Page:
Critics of a House-passed plan to improve Texas’ probation system says that it would free nearly 50,000 felons and trigger a crime wave, says the Austin American-Statesman. The author of the bill, House Corrections Committee Chairman Jerry Madden declares, “That number’s just wrong.” Yet Williamson County District Attorney John Bradley, who, like other prosecutors who oppose the changes, says it will release too many felons too early from supervision. “It isn’t reform. It’s early release for felons,” he said.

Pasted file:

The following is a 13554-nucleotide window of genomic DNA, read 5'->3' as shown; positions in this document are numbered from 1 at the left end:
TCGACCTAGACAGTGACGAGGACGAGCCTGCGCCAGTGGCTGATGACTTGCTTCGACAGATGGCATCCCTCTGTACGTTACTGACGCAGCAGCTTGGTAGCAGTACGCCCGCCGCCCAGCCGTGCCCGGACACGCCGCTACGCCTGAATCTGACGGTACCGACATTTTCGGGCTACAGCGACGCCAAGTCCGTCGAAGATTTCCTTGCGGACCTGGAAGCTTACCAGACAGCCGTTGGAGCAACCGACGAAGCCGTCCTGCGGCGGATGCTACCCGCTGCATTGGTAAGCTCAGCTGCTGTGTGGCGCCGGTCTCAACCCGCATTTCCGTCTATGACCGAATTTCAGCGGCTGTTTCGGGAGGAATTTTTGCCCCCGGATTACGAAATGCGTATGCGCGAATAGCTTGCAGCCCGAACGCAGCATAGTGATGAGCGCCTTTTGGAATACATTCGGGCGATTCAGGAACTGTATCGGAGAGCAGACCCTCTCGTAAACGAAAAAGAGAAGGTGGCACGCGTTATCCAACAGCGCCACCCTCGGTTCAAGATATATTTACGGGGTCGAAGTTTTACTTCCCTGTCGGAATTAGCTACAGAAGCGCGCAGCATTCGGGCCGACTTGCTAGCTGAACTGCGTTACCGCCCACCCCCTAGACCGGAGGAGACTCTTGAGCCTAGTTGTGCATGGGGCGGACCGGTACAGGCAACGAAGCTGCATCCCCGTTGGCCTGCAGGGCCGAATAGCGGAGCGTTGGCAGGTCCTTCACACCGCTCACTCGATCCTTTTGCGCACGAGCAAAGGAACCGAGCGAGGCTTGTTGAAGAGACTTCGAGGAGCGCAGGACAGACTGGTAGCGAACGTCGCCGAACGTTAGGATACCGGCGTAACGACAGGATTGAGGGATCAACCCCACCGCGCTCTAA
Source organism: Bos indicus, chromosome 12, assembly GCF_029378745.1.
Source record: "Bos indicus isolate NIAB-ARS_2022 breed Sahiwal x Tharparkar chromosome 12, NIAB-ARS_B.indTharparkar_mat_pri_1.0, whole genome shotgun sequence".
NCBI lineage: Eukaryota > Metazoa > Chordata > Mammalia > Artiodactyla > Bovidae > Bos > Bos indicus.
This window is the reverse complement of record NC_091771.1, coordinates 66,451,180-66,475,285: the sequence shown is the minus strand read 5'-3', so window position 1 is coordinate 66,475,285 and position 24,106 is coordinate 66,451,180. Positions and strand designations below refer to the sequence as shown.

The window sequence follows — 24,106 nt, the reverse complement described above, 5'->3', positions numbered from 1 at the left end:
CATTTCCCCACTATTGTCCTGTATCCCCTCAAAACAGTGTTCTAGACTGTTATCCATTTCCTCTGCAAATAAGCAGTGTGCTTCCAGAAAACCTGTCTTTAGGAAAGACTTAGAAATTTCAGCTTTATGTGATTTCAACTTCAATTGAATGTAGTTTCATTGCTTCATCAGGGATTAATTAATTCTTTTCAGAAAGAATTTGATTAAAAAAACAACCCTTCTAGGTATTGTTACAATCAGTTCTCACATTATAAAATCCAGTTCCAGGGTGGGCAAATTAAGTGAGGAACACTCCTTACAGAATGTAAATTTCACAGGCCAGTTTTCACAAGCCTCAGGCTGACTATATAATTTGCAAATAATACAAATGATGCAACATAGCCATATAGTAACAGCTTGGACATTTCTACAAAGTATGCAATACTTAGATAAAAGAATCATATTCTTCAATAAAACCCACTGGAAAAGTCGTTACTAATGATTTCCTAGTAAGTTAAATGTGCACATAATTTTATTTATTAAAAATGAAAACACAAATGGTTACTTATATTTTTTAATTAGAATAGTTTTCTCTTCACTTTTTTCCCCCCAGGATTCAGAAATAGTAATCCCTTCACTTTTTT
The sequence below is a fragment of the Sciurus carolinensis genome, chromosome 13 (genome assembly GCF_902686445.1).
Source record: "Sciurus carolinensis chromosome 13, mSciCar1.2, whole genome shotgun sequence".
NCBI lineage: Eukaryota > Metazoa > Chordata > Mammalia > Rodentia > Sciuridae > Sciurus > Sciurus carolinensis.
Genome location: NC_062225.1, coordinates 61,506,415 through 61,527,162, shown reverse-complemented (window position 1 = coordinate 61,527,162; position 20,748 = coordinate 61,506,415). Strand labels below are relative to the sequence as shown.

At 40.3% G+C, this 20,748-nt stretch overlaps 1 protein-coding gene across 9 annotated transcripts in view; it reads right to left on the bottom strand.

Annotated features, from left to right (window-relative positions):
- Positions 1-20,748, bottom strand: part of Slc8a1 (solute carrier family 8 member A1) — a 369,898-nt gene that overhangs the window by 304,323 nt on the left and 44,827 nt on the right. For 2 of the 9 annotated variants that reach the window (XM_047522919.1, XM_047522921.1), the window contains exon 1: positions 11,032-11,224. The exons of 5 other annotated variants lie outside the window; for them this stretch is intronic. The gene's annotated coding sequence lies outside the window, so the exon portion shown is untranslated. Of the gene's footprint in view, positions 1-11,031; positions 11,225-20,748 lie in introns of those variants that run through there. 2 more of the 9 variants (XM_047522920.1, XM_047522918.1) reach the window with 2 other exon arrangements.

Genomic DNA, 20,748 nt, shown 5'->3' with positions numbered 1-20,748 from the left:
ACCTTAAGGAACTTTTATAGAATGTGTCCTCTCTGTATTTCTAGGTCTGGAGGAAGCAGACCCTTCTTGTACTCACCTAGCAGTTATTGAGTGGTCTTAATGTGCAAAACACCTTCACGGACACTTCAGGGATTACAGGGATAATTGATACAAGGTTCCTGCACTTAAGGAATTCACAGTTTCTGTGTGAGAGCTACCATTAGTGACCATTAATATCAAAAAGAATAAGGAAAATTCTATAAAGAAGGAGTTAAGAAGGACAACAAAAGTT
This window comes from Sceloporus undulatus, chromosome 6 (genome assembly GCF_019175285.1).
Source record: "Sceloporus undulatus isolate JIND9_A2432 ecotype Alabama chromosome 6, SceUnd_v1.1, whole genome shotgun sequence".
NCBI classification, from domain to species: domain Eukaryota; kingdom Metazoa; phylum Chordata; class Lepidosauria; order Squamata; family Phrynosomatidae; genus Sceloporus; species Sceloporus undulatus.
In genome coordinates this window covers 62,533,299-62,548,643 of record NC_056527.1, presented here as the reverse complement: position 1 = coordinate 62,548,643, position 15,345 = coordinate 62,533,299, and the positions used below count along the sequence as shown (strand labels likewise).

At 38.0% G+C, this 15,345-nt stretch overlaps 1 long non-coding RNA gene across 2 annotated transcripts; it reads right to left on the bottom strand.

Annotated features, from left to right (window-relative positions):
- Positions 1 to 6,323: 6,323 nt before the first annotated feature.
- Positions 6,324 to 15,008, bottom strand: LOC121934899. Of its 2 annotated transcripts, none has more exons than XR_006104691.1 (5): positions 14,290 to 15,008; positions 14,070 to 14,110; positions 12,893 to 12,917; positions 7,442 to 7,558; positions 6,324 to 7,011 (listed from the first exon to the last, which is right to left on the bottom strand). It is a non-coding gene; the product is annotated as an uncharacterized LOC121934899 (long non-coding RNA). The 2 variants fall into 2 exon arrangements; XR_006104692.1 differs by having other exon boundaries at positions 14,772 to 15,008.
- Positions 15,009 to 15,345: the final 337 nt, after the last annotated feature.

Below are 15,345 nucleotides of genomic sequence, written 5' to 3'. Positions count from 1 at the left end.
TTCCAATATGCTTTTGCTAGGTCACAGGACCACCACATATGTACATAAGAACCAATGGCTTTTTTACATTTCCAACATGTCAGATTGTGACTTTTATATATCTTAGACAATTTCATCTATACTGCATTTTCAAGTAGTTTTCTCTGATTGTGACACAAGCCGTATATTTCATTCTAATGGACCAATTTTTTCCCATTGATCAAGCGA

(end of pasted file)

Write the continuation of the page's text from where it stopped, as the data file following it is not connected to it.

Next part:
Prosecutors cite a legislative analysis saying that more than 49,300 felons will be dropped from probation during the next two years if the measure passes, saving taxpayers more than $44 million in supervision costs and allowing probation officers to focus supervision on the offenders who need it the most. The goal of the reform plan is to keep about 3,000 felons from going to prison during the next two years for not following the rules of probation. It is scheduled for a Senate hearing this week.